In the wake of President Donald Trump’s protectionist stance for domestic manufacturing, many observers have spoken in defense of free trade. AIER has its own history of publishing in this area. In this post, I want to highlight one point that we touched on briefly in the December edition of AIER’s “Business Conditions Monthly” – domestic manufacturing workers being “protected” in any given instance are usually themselves users of imported goods. And I don’t just mean consumers stopping at the store after their shift – they are customers at work, too.
Recently, Ford Motor Co. has been in the news for canceling a planned new plant in Mexico and instead investing in improvements to an existing plant in Detroit, so let’s use the example of the auto industry. One of the models affected by the plans was the Ford Focus, so it is natural to say that those cars will now remain “Made in America.” But the final product isn’t the whole story. The car is assembled in Michigan, but many of the parts are made somewhere else. The engine will have been manufactured at a separate Ford plant, and the brakes at another. Ford may buy tires from Goodyear, which were made in yet another plant, and the natural rubber used to make those tires may have been imported, and so on for a thousand different parts.
Is the Focus made in America or not? One answer is to find out how much of the value of the car was manufactured domestically. The total value of any final product can be divided into two parts: the “value-added” of the final product, in this case the price of the car minus the cost of all of the inputs; and the value of the parts themselves.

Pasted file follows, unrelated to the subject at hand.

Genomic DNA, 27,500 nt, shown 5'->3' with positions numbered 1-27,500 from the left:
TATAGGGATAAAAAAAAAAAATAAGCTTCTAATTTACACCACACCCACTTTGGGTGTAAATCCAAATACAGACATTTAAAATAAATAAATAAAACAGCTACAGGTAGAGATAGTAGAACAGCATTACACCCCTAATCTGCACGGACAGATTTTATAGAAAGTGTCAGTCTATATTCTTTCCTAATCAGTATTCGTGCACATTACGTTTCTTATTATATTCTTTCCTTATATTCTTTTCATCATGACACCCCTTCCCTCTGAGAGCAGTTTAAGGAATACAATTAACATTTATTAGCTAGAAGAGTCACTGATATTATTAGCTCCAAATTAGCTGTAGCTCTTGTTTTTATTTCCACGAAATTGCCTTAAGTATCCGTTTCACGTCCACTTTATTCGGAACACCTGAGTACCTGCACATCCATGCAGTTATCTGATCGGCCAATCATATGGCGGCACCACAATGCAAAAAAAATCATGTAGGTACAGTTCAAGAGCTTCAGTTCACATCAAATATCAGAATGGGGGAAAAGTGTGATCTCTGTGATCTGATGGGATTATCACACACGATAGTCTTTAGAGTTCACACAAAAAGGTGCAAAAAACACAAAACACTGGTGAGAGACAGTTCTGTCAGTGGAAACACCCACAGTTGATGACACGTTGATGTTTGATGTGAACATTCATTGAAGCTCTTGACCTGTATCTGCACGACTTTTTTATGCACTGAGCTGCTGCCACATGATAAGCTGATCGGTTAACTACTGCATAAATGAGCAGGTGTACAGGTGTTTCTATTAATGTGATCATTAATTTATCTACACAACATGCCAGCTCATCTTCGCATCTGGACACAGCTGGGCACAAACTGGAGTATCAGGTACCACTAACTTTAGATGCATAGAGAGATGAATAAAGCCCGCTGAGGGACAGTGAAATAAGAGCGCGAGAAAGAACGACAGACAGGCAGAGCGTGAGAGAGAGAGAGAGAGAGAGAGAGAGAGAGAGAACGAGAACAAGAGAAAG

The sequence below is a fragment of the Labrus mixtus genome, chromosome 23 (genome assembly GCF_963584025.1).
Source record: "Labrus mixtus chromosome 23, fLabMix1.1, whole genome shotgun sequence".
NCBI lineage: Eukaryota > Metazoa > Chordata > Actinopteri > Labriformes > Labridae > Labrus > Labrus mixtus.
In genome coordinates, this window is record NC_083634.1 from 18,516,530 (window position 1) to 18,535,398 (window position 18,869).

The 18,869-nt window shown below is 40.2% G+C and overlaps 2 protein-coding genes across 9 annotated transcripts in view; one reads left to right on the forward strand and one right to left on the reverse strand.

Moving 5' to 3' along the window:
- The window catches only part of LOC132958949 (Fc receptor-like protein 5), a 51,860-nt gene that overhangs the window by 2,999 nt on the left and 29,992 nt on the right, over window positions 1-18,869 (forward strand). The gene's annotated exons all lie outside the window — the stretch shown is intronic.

According to a 2014 U.S. Department of Commerce report, “What is Made in America?”, the gross U.S. output of the category “motor vehicles, bodies and trailers, and parts” was $522.4 billion in 2012. The report estimated that only 22 percent of the value of this industry is due to final value added, leaving 78 percent in intermediate inputs. It further estimated that 82 percent of these inputs are bought domestically, which suggests that about 86 percent of the value of this industry (22 percent plus 82 percent of the remaining 78 percent) is domestic. But there is one more step. Some of those intermediate goods bought in the U.S., like the Goodyear tires, are themselves made partially with imported material. After accounting for that, the final estimate is that 71 percent of the $522.4 billion was created domestically.
Put another way, about $150 billion of the final value in cars and auto parts produced domestically was made abroad. This long circle returns us to the original arguments in favor of trade. Tariffs may protect the domestic producer at the expense of consumers and overall gains from trade. But when domestic producers are also shoppers on the global market, as is the case in the auto industry and many others, these protections are self-defeating right out of the gate.